This little dish is part condiment and part salad. It is often served alongside grilled meats, providing a sharp and tangy contrast to the rich meat flavour.
2 large sweet onions (If you are using a sharper onion, not to worry. The salt mellows out the sharpness of the onion.
Salt to taste (As the salt is one of the only 3 ingredients in the dish, you really should use a good quality sea salt or Himalayan salt.)
3 to 4 heaping tablespoons sumac
1. Cut the onions in half and then thinly slice the halves, so that you have onion threads.
2. Add the salt and taste. Let the onion and salt sit for a few minutes, so that the salt mellows out and softens the onion. It is optional to give the onion a quick rinse from the salt at this point. It’s best to add the salt in small increments, until you achieve the desired salinity.
3. Add the sumac and mix through.
-by Diana Ghazzawi
Kifta (or kafta, kefta, kofta, or kufta, depending on your dialect and spelling preferences), is a basic Arab recipe that is eaten, in its simplest form, either grilled, broiled, baked, or fried. Additionally, the same kifta mixture is used in dozens of more complex dishes which include vegetables and/or sauces.
Once you have this basic recipe down (and it truly is very simple), you have the basis of quite a few other dishes.
If you’re baking, broiling, or grilling the kifta, as I did here, you’ll want an 80% to 85% lean beef, so that it stays moist. If you will be using the kifta in a dish that requires a sauce or other similar preparation, you may want to go for a leaner mix, so that the sauce isn’t overwhelmed by the fat that will come out of the meat.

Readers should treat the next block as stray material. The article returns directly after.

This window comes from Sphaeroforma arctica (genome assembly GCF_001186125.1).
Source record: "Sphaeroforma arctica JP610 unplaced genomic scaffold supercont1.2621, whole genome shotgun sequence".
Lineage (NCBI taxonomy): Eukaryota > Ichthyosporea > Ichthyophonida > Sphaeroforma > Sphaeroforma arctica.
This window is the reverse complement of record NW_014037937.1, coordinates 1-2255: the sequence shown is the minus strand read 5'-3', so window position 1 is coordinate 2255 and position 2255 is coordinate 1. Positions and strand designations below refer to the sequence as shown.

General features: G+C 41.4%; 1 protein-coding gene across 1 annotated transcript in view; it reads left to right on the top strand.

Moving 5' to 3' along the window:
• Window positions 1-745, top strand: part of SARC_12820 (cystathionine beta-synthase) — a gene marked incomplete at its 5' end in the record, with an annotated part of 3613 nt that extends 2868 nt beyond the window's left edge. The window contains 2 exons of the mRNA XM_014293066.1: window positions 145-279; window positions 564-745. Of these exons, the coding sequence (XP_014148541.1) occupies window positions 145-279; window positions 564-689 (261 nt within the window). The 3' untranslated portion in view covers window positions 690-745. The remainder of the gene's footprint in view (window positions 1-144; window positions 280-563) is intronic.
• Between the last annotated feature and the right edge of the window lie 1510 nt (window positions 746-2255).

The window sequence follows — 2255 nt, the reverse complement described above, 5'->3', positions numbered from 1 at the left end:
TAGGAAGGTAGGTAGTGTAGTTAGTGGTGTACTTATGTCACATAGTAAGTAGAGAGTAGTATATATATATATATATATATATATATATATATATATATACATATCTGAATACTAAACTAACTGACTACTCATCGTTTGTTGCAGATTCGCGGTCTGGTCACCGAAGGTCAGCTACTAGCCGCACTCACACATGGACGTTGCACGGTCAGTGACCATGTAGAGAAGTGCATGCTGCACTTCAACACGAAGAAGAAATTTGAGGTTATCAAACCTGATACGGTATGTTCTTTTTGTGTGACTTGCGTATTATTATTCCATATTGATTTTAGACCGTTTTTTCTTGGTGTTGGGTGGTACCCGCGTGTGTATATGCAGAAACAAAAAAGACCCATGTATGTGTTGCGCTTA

As is often the case, the amounts of these ingredients aren’t set in stone. You can adjust the amount of spice or vegetable to your liking.
2 pounds or 1 kilo ground beef (or ground lamb)
1 large onion
1 medium-sized bunch of parsley
1 tablespoon (approximately) salt (preferably a good quality sea salt or crushed Himalayan salt)
3 to 4 tablespoons Arab seven-spice mixture (or, if you can’t find it, the same amount of ground allspice)
1 tablespoon freshly cracked black pepper
1. Dice the onion into fairly small pieces.
2. Mince the washed parsley leaves.
3. Combine all the ingredients together. Mix well, but don’t overmix, as the meat will get tough if you do so.
4. Decide how you want to shape it, finger-like pieces being the most common shape. Of course, you can make the kifta into meatballs, small hamburgers, or even spread the entire mix into a pan and slice it into squares after baking.
5. Cook your kifta! Again, times and temperatures depend on the method, but obviously, grill, bake, or fry until cooked through.
-by Diana Ghazzawi